The Marathon We Make of Life

Salzburg, Austria, 2011.

Salzburg, Austria, 2011.

Few mantras are as deeply inculcated or firmly entrenched in the geographies of our minds. We have grown accustomed to likening life to a timed marathon, one in which we are to reach each conventionally marked point as quickly and as efficiently as we possibly could – with minimal risks to boot – and ideally, come in at first place each time. Billions of people go through their lives as such, their lives akin to a relay race from which they had received the baton from their parents, as had their parents before, the parents of their parents.

Yet as we race on, fervently clocking our timings at each marker and progressively checking graduation, career, marriage off the list of predetermined life goals, should we not stop to question the reasons behind which we are running this marathon? Do we actually have to run? Is walking, or dancing, not an option? Could we not veer completely off the demarcated course to explore the boundaries of the track with our childhood dreams as guiding compasses? What if in doing so, we find that there are in fact no boundaries?

Imagine the infinite possibilities that awaited us the day we could collectively garner the courage to leave the jobs, people, and things that made us unhappy, and extricate ourselves from the seemingly futile, puerile rat race we make of life. Boundaries could be transcended where boundaries existed; and if they gloriously did not, happiness, then, would be the freedom and imagination with which you delineate your own geographies.

– Agnes Chew


2 thoughts on “The Marathon We Make of Life

  1. And not only that, everything we do seems to be resumed to ticking things off lists. I’ve seen people bragging about a wide range of countries they allegedly had seen (which in fact was merely passing through, but since they had been phisically present it means they saw it) or the same for museums, sights, movies, books and the list goes on for nearly everything. But for me it all comes to the question ‘And what did I learn from this?’ I think it also comes down to the fact that nowadays it’s so much easier to brag about things you’ve done that I’ve known people who only did certain things so as to show them on Facebook…I guess there’s nothing wrong with posting a picture or two provided that’s not the actual reason for which you do certain things… Now of course I’m not saying that in the past they wouldn’t do that, I’m merely saying that today we have even more reasons that led to us leading lives for the sake of it… Hope what I said actually makes sense, sometimes I digress a lot:) Cheers!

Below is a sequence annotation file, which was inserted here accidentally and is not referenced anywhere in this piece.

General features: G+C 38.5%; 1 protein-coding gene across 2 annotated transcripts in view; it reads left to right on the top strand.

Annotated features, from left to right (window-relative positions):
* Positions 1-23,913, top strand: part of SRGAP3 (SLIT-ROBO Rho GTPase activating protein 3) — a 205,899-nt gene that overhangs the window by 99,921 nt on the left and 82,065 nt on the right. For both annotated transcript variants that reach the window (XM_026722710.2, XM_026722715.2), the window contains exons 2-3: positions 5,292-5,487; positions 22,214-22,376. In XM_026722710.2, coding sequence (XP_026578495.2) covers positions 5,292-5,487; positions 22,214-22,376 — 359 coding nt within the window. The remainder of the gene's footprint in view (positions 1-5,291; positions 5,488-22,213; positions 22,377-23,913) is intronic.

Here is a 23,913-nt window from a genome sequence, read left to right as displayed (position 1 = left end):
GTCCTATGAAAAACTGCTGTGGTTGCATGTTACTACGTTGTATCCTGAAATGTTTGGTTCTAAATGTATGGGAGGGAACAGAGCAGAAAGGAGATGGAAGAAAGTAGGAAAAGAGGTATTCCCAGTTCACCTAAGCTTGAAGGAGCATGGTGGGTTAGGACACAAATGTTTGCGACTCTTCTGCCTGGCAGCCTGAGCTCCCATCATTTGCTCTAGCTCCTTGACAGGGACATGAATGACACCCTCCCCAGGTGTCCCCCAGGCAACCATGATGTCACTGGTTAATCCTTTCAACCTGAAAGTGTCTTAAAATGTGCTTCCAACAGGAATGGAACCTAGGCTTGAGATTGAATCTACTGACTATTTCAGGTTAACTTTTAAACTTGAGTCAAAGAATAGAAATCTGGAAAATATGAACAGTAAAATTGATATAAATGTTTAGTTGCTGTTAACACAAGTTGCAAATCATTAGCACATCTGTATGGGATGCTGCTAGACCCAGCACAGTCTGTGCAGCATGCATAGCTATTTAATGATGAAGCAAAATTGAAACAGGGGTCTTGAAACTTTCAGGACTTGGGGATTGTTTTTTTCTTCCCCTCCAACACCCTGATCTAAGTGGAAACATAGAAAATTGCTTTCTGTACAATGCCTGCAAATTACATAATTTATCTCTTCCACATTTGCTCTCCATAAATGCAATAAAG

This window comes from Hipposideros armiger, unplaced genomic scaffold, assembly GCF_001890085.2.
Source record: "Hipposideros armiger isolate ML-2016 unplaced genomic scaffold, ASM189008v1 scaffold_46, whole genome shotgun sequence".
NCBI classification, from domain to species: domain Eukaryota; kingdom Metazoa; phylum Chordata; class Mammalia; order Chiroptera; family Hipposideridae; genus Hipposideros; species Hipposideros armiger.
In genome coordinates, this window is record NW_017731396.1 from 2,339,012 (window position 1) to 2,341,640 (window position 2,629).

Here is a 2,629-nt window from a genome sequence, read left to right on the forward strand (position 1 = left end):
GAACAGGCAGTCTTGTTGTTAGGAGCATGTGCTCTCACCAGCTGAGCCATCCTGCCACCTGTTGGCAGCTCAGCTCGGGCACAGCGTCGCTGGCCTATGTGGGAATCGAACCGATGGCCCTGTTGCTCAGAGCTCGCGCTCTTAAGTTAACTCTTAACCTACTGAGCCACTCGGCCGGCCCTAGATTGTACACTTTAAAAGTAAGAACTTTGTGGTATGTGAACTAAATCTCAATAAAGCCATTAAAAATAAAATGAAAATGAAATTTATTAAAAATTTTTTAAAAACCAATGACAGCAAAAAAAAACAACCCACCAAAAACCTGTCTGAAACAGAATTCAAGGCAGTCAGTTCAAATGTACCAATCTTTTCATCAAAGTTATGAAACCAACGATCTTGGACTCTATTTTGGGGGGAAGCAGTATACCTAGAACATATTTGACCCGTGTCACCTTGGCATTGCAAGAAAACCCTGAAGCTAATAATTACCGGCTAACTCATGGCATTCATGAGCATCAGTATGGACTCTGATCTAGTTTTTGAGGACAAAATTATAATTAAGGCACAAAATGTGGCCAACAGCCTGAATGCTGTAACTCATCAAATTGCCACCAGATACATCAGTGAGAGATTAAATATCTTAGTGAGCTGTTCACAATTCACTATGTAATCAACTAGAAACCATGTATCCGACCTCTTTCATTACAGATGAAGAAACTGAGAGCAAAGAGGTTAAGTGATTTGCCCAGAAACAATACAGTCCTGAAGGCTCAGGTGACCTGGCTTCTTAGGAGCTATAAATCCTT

Liked by 2 people

  2. Hello Cristina, thanks for reading and also for your comment!

    I completely agree with you – nowadays, we seem to become so caught up with this notion of a check-list, doing things because everyone else does so, wanting to prove and perhaps even seek validation from others that you have indeed sequentially ticked each item off this pre-determined list, be it in the form of living our lives, or the way in which we travel, or the books we read, ad infinitum.

    It is more important than ever, then, to question ourselves what the true reasons are behind that which we are doing. What makes you happy in life? Does checking off each item on your check list truly satiate you, or make you feel fulfilled? If not, what other paths could you actually take, and what is stopping you from embarking on this journey? Hopefully, we can all begin to uncover our true passions and paths, to make a difference, and most of all, to live a life that is unique to us, of which we can call our own.

    P.S. I have also checked out your lovely blog, and am now subscribed :)


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